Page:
FIG. 4D presents a top profile of a part of the conductive structure 100 presented in FIG. 4B. The length Lc of the conductors 110 is bigger than the width Wc of the conductors 110. In some applications this kind of arrangement makes it possible to get even more reliable connections between the conductive trace structure and wiring layers of an embodiment of the invention.

FIG. 4E presents a top profile of a part of the conductive structure 100 presented in FIG. 4B. The length Lc of the conductors 110 is shorter than the width We of the conductors 110. This kind of arrangement is suitable for when there is lack of space inside an electronic module.

FIGS. 5A and 5B present respectively a cross profile and a top profile of a conductive trace structure. The conductive trace structure 100 contains conductors 110 in four different rows 210-213. The conductors 110 are totally surrounded by an insulation material 120, e.g. by molding the conductors 110 with a dielectric material 120. This kind of structure is useful for instance in electronic modules that contain at least one component (processor, memory chip or similar) having at least tens or even hundreds of contact pads.

FIG. 6A presents a top profile of another conductive trace structure. In this structure there are conductors 110 in three different rows 210-212 comprising a conductive trace structure 100.

FIG. 6B presents a top profile of a similar conductive trace structure to FIG. 6A on the side of a first wiring layer (i.e. active side of a component 10). The first wiring layer conductors 151 are connected to the component's 10 contact pads 15 by micro vias as well as to the conductive trace structure's 100 conductors 110. This kind of structure is useful for instance in electronic modules that contain at least one component (processor, memory chip or similar) having at least tens or even hundreds of contact pads.

FIG. 7 presents a top profile of a conductive trace structure. The conductive trace structure 100 contains conductors 110, and gaps between them 102 in two rows 210 and 211. The conductors 110 are positioned such that when there is a conductor 110 in the first row 210 at the corresponding place is a gap 102 in the second row 211 and vice versa. This kind of structure is useful for instance in electronic modules that contain at least one component (processor, memory chip or similar) having at least tens or even hundreds of contact pads.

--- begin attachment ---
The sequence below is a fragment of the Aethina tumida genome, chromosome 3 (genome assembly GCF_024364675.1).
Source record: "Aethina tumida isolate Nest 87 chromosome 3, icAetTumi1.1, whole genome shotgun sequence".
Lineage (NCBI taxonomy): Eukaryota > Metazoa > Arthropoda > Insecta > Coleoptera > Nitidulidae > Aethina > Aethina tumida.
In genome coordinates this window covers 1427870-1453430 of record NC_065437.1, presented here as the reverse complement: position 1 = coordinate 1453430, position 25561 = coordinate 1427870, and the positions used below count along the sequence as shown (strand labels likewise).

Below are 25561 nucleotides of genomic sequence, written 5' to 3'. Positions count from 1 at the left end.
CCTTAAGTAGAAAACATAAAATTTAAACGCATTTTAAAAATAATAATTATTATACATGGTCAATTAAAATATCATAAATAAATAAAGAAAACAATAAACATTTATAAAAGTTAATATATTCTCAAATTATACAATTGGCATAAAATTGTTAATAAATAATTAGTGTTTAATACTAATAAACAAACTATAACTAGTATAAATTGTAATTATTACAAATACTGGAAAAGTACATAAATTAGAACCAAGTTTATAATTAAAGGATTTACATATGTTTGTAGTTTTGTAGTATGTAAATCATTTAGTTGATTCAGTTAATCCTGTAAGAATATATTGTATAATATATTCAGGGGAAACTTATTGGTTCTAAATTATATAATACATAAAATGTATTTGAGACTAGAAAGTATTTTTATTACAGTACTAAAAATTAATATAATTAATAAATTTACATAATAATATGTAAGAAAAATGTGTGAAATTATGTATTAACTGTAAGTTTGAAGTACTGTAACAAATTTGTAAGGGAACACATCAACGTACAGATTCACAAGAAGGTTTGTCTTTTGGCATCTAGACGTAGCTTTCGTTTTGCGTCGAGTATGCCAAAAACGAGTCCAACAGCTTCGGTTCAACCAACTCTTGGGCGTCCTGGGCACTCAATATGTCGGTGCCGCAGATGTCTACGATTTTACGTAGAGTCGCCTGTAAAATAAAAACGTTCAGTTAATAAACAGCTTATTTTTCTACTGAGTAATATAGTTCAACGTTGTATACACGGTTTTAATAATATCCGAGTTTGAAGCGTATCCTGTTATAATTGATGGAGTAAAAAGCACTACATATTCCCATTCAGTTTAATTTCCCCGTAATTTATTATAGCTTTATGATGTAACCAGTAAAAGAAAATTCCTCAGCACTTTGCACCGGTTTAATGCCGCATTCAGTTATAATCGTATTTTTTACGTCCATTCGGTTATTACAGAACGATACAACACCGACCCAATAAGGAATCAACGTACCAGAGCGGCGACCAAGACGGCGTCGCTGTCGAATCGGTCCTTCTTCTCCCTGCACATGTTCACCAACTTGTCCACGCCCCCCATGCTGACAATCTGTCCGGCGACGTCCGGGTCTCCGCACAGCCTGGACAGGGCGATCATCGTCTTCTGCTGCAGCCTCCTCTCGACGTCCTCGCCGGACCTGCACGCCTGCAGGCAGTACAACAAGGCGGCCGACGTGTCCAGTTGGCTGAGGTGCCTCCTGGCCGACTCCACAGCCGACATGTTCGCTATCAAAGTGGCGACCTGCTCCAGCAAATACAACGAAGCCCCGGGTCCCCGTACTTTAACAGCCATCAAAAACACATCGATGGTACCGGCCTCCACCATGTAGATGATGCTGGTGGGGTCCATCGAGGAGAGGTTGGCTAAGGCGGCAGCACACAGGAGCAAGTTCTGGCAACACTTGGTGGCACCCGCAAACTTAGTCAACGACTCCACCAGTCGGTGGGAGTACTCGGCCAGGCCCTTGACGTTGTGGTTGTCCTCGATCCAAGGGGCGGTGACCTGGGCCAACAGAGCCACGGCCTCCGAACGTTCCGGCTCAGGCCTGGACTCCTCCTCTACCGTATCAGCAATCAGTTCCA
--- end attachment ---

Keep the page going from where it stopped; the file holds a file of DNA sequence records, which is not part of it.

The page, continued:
FIG. 8 presents a top profile of a conductive trace containing conductors 110 in four rows 210, 211, 212 and 213. The conductors 110 are positioned such that when there is a conductor 110 in the first row 210 at the corresponding place is a gap 102 in the second row 211 (likewise in the FIG. 7). The conductors 110 of the third row 212 are positioned at the same place than the conductors 110 in the first row 210. Also the conductive trace structure 100 can comprise three different dielectric layers, namely 121, 122 and 123 in the FIG. 8. Furthermore, it should be noted that the distance of the conductive rows (Dr1: distance between the first and second rows; Dr2: distance between the second and third rows; Dr3: distance between the third and fourth rows) can vary, though it can also be constant. This allows the design of locally more dense vertical connections in an electronic module. This kind of structure is useful for instance in electronic modules that contain at least one component (processor, memory chip or similar) having at least tens or even hundreds of contact pads.

FIG. 9 presents a top profile of a conductive trace structure containing conductors in four rows 210, 211, 212 and 213. In this example the first row 210 comprises of a functional conductor 111 which can be a ground or an EMI (Electromagnetic Interference) shield. The other conductor rows 211-213 are rows of conductors 110 as in FIG. 8. Further the conductive trace structure 100 may be of three different insulation layers 121-123. As in the previous example, the different insulation layers 121-123 may have their own dimensions. This kind of structure is useful for instance in electronic modules that contain at least one component (processor, memory chip or similar) having at least tens or even hundreds of contact pads. Moreover components that need extra protection for radiation can be protected by this kind of conductive trace structure.